The bottom line is, where has Ford decided to make the compromise? If they have an IFS, a small segment of the customer base who actually uses an offroad vehicle to its limits will be disappointed, and the brand won't benefit from the "Trail Rated" image upon which the entire Jeep lineup has capitalized. Worse, it will always be derided as a "nice try", second fiddle to the Wrangler, which it appears Ford has in their crosshairs. The downside of a solid axle is some bashing on handling/ride quality which, justified or not, will be largely dismissed in the outdoor community as whining from sissies that shouldn't have bought a "real truck". Solid front axle Broncos may go on to sell as many or more units as the Wrangler regardless of on-road mannerisms enroute to Dillards.

Until adapted in the later years, Broncos were not cushy luxury machines designed for a trip to the opera - they were work and play trucks that left a lot of creature comforts in the design and engineering shredder bins in favor of ruggedness and performance. A customer who wants an urban limosine with tough looks has a sea of options; and while the truth is that a few have actual credible off-road capability, facts and sensibility aren't what sells cars in the American market - it's passion.

The origins of passion frequently elude logic, definition, or description; but for many, passion unashamedly flaunts a solid front axle.
 

Dirty Bronco

Well-Known Member
First Name
Brad
Joined
Jan 28, 2019
Messages
110
Reaction score
204
Location
Cleveland
Vehicle(s)
2015 Ford Explorer
Hey guys, just wanted to throw in my own personal experiences on this topic. I owned a JK Rubicon in Arizona and trailed with it often. I now own a Ford Explorer and live in Cleveland Ohio. I drive ford pickups every other day at work and my girlfriend and I heavily test drove Wrangler JLs when they first came out.

1. Going from the 2 door JK to the Ford Explorer was a let down at first. I liked the ride height of the JK and the quickness I felt I had with the 2 door.
2. It was no comparison though on ride quality. I was going from a 2 door JK in Arizona where the roads are nice and smooth to Cleveland where the roads are pot hole/patched every 10 feet.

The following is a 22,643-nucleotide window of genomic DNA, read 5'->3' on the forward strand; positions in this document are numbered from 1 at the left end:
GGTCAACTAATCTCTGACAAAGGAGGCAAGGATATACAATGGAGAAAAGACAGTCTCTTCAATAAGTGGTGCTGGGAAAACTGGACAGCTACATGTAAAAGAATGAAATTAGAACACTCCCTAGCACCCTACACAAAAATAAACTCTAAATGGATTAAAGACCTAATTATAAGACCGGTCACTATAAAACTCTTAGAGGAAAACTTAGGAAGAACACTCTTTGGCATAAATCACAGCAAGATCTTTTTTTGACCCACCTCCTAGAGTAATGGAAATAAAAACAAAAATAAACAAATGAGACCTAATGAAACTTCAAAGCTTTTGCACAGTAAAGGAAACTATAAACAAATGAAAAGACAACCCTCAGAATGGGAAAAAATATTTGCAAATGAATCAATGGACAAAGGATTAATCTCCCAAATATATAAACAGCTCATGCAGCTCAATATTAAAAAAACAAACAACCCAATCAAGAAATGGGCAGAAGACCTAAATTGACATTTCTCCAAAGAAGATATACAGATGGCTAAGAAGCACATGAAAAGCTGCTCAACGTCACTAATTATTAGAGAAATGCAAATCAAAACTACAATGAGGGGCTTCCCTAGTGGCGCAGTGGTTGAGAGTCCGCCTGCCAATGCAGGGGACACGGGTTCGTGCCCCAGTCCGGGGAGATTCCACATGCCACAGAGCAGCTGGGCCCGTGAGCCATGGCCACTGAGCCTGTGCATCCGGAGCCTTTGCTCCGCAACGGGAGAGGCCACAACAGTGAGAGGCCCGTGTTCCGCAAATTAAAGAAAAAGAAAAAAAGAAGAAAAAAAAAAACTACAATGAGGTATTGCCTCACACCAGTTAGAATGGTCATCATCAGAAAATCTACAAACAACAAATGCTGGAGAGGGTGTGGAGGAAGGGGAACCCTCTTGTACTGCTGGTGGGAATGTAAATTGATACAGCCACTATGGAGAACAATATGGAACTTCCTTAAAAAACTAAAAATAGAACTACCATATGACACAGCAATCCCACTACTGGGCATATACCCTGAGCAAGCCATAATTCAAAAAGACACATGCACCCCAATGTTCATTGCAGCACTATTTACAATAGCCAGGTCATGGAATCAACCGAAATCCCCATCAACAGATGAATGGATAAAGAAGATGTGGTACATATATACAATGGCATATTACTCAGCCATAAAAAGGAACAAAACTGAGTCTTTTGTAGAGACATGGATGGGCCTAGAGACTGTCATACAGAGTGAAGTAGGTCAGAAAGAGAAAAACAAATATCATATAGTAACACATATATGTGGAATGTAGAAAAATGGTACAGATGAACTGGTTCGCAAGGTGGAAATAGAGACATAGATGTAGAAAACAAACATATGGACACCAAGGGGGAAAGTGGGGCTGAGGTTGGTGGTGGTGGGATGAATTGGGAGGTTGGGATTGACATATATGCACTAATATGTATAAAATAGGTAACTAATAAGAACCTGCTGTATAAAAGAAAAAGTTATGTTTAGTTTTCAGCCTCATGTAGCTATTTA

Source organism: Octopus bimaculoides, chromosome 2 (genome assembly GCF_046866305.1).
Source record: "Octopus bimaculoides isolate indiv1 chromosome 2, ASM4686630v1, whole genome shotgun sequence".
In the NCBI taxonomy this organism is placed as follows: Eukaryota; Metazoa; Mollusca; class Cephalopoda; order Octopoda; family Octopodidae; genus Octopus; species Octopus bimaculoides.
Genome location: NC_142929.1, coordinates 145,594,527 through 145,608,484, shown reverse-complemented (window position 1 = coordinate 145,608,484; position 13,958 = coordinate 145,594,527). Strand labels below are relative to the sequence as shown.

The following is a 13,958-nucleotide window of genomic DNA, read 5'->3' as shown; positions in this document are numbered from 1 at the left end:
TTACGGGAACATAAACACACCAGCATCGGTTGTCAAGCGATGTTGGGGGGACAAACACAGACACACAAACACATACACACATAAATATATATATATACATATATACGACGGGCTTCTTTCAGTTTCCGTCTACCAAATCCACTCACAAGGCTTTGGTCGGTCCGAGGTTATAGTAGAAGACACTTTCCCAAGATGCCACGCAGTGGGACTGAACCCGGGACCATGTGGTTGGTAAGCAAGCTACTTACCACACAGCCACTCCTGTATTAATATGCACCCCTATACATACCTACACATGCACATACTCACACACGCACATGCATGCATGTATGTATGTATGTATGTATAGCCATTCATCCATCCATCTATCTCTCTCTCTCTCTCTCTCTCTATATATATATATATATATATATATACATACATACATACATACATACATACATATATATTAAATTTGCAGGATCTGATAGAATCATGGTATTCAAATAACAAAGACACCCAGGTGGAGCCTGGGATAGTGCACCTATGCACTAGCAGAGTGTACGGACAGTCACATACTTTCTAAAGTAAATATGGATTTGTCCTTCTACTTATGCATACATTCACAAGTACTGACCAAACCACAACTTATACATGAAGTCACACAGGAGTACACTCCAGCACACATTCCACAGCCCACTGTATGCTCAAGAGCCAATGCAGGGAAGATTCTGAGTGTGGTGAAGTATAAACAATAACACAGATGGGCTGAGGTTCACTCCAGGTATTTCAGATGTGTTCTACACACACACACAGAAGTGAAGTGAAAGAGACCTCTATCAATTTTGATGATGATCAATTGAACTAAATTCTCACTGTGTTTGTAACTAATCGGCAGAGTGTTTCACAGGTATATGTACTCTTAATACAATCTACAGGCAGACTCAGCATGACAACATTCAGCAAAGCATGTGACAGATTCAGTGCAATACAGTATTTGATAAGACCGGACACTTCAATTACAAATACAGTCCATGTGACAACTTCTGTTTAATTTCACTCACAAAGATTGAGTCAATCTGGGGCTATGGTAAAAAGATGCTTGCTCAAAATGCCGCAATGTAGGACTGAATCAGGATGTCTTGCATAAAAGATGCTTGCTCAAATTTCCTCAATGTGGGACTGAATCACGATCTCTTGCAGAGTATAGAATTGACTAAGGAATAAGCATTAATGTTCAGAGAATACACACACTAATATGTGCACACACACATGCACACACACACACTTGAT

3. There was a noticeable upgrade in ride quality form the JK to the JL but the JL is still no where near the Explorer. I could feel the vehicle pulling and so could my girlfriend.
4. My company has all Ford pickups for our line of work. I've driven F-150s from the year 13-18. I enjoy them but still the ride quality of solid axles compared to the Ford Explorer is just "different". They will never be the same and that's fine!
 

BroncoMike

Well-Known Member
Joined
Feb 19, 2019
Messages
566
Reaction score
813
Location
Arizona
Vehicle(s)
'71 Bronco, '02 Excursion
4. My company has all Ford pickups for our line of work. I've driven F-150s from the year 13-18. I enjoy them but still the ride quality of solid axles compared to the Ford Explorer is just "different". They will never be the same and that's fine!
Are you saying that the 13-18 F-150s have a lower quality ride compared to the Explorer due to solid axles?
 

Dirty Bronco

Well-Known Member
First Name
Brad
Joined
Jan 28, 2019
Messages
110
Reaction score
204
Location
Cleveland
Vehicle(s)
2015 Ford Explorer
Are you saying that the 13-18 F-150s have a lower quality ride compared to the Explorer due to solid axles?
Sorry, meant to say F-250**. We have F-150s but only the 250 heavy duty's are the solid axle ones. We have a full fleet of Ford vehicles.
 

BroncoMike

Well-Known Member
Joined
Feb 19, 2019
Messages
566
Reaction score
813
Location
Arizona
Vehicle(s)
'71 Bronco, '02 Excursion
Okay, glad you corrected that. Still, you're comparing a car to a truck.